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Celebrating International Day of People with Disability

How Australia can pave the way for a more diverse STEM sector

December 3rd is International Day of People with Disability. People with disability still face barriers to study and have a career in science, technology, engineering and mathematics (STEM) [1]. In Australia, Over 4.4 million people in Australia have some form of disability. That’s 1 in 5 people [2].

As a nation, we only stand to gain from the inclusion of people with disability in STEM. STEM is only as innovative as its people are diverseWhen innovation is led by a narrow group of people who have a particular worldview and a particular set of experiences, the end product doesn’t serve the people who are going to use it. For that reason, we must diversify.” said the Australian Government Women in STEM Ambassador, Professor Lisa Harvey-Smith. 

Participation rates of people with disability in the workforce are lower than people without disability. Of 2.1 million Australians of working age with disability, just under half were employed (47.8%), compared with 80.3% of people without disability. [2]

Moreover, once in the workforce, workers with disability experience the highest rates of workplace discrimination and harassment of any demographic group; almost one in two (48%) according to the Diversity Council of Australia’s Inclusion@Work Index. [3]

Ensuring full economic access to STEM jobs for persons with disabilities 

Over the next three years to May 2024, it is projected that STEM occupations will grow by 11.6 per cent in comparison to all other jobs, which are projected to grow at 7.5 per cent. 

By 2030, Australian workers will spend 77 per cent more time using science and mathematics skills. 

“If people with disability remain underrepresented in STEM education and careers, Australia will face challenges reaching its full STEM employment potential. Underrepresented groups feel a diminished sense of belonging and tend to leave STEM careers at higher rates. It’s up to organisations to create environments where people with disability can thrive.” said Harvey-Smith. 

Future You, our Commonwealth-funded initiative for children 8-12 and their families, raises awareness of the diverse people working in STEM. It showcases STEM as careers filled with diverse professionals by providing role models, including those with disability.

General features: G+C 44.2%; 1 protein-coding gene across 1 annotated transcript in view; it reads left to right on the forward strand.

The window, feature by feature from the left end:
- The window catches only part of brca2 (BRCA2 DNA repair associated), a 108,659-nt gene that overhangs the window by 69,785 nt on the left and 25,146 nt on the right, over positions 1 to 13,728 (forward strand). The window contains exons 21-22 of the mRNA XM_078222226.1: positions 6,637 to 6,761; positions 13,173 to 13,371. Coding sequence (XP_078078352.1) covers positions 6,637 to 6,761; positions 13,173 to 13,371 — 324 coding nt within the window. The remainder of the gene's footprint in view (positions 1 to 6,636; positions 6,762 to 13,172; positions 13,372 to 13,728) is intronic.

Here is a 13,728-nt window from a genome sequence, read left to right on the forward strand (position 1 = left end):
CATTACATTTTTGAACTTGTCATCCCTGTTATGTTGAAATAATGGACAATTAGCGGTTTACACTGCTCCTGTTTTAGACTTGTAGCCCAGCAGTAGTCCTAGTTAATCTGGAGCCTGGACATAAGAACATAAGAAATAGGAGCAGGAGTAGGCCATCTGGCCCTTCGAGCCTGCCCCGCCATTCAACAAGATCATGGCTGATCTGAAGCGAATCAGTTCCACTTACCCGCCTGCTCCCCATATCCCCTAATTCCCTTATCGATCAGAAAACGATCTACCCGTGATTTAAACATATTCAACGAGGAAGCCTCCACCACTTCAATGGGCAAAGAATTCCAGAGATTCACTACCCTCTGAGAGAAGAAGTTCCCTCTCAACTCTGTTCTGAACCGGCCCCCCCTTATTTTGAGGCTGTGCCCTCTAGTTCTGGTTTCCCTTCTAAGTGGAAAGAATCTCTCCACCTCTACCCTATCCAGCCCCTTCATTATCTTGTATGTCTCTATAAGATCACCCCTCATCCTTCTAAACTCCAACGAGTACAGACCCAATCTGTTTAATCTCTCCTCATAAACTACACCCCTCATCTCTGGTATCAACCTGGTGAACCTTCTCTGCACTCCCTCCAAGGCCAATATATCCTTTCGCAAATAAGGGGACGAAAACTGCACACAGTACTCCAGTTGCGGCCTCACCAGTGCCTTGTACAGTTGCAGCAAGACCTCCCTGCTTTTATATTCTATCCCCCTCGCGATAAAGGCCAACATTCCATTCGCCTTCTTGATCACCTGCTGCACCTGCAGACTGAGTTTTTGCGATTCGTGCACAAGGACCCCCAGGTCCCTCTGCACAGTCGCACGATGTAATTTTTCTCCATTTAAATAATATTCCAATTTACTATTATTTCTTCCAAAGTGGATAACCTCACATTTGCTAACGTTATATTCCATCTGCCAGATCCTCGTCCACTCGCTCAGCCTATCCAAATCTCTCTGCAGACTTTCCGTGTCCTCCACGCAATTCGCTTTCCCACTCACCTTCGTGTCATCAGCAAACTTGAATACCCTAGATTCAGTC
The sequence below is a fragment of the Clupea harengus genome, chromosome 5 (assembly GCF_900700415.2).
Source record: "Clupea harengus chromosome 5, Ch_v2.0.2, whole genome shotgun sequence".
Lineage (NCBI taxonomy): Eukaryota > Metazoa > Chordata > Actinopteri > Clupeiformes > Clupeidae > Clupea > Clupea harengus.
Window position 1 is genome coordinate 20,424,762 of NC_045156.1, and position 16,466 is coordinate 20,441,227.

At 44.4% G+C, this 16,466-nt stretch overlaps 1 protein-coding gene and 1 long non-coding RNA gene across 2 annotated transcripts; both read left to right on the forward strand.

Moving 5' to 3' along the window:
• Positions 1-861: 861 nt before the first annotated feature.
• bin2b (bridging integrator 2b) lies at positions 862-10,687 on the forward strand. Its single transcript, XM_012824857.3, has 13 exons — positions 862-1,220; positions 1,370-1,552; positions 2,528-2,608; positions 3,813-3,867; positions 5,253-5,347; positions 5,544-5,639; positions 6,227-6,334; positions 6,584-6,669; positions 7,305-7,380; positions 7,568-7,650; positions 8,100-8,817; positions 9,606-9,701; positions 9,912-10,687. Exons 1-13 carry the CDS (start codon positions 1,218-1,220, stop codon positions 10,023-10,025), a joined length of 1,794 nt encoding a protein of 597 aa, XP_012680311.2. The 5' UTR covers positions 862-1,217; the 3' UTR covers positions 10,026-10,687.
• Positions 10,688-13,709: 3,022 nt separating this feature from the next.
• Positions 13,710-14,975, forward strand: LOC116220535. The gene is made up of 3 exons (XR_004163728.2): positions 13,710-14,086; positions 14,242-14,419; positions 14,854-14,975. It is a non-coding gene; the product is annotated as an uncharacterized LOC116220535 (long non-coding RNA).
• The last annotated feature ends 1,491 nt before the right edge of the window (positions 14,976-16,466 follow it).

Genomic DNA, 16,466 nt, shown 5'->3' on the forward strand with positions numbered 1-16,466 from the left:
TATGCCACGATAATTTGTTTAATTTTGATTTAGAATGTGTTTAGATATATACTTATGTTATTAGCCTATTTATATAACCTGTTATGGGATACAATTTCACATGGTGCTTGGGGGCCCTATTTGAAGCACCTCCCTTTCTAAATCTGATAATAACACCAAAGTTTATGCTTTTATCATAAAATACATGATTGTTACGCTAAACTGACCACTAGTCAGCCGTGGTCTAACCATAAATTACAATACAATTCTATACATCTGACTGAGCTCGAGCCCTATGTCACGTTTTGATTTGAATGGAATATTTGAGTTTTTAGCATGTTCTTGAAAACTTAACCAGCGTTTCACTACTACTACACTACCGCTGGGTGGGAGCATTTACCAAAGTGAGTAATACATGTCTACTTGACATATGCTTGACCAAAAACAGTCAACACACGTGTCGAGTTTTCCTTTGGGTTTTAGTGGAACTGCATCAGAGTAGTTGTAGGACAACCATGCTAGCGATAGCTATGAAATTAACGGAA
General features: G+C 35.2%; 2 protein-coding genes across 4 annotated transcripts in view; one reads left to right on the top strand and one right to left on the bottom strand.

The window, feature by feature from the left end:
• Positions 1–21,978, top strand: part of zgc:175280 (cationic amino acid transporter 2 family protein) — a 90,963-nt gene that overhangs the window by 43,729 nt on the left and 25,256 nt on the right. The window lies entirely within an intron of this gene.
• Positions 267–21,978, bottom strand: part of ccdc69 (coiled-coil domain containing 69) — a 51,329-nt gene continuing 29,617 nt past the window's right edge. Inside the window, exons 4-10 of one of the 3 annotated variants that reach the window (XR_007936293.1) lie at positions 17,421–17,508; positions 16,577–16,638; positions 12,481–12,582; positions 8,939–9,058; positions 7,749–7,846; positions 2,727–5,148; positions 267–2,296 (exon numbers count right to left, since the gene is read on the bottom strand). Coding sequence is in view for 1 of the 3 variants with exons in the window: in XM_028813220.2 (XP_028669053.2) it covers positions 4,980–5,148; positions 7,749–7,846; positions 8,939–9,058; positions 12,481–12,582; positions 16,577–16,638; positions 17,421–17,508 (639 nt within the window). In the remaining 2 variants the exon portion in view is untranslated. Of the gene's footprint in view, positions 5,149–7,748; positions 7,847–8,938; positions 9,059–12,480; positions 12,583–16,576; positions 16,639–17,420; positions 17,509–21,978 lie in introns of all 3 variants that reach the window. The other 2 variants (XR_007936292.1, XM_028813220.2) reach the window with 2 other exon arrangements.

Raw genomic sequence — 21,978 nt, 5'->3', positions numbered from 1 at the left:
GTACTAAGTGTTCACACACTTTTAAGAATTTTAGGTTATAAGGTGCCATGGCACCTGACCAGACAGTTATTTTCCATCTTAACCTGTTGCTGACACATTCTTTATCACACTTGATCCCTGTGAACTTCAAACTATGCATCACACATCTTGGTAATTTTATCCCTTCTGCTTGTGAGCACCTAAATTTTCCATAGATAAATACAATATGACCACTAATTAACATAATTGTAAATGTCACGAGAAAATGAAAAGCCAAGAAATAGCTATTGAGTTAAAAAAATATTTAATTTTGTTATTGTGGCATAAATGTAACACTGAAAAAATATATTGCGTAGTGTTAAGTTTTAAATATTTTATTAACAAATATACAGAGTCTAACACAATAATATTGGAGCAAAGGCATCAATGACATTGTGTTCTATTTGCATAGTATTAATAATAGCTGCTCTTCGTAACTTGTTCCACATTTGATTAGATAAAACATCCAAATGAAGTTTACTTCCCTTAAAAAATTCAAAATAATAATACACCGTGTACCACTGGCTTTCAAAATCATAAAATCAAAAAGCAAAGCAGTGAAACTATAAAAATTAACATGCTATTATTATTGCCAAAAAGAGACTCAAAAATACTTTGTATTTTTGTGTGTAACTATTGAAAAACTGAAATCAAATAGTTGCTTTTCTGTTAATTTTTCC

“In the pilot Future You campaign, Grace the game designer and Frankie the farmer were two of the children’s favourite characters, as shown by the engagement numbers. Children identify with those characters. If key influencers, like parents, carers and educators present role models  like Frankie and Grace to children, they’ll be paving the way for a more diverse STEM sector.” said Professor Lisa Harvey-Smith.



Meet Frankie and Grace: Watch their animations


What can I do?

The benefits of inclusive workplaces, and of diversity in STEM, are widely recognised. [4] Find resources and support for schools and STEM workplaces to remove the barriers to inclusion of people with disability.

Celebrate the day

Check out the event calendar on the official website for International Day of People with Disability 

Make your workplace inclusive

IncludeAbility’s Resources for employers: increase your disability confidence with free, easy-to-use guides and make your recruitment processes, events and communications accessible and inclusive for everyone.

Australian Network on Disability: support for Australian workplaces to provide an accessible and inclusive workplace 

Academia’s ableist mindset: people with disabilities working in STEM share their experiences and share ways STEM workplaces can change for better inclusion 

How STEM employers can be more inclusive to staff with disabilities, by Careers with STEM

Make your classroom inclusive

The Australian Disability Clearinghouse on Education and Training: resources to make STEM accessible in the classroom  

7 easy STEM activities for students with developmental disabilities, by Careers with STEM 

Supporting students with disability in science 7–10: NSW Education Authority Standards 

National Science Week Disability Inclusion Guide: an accessibility guide for inclusive STEM events 


  1. Careers Research & Advisory Centre (CRAC) (2020).Qualitative research on barriers to progression of disabled scientists. Available at 

  2. Australian Bureau of Statistics (ABS) 2016, 4430.0. Survey of Disability, Ageing and Carers 2015

  3. Diversity Council of Australia, Inclusion@Work index. Available at
  4. Hoftsra B, Kulkarni V,  Munoz Najar Galvez S et al. (2020). The Diversity-Innovation paradox in science. Proceedings of the National Academy of Sciences, 9284, 117(17).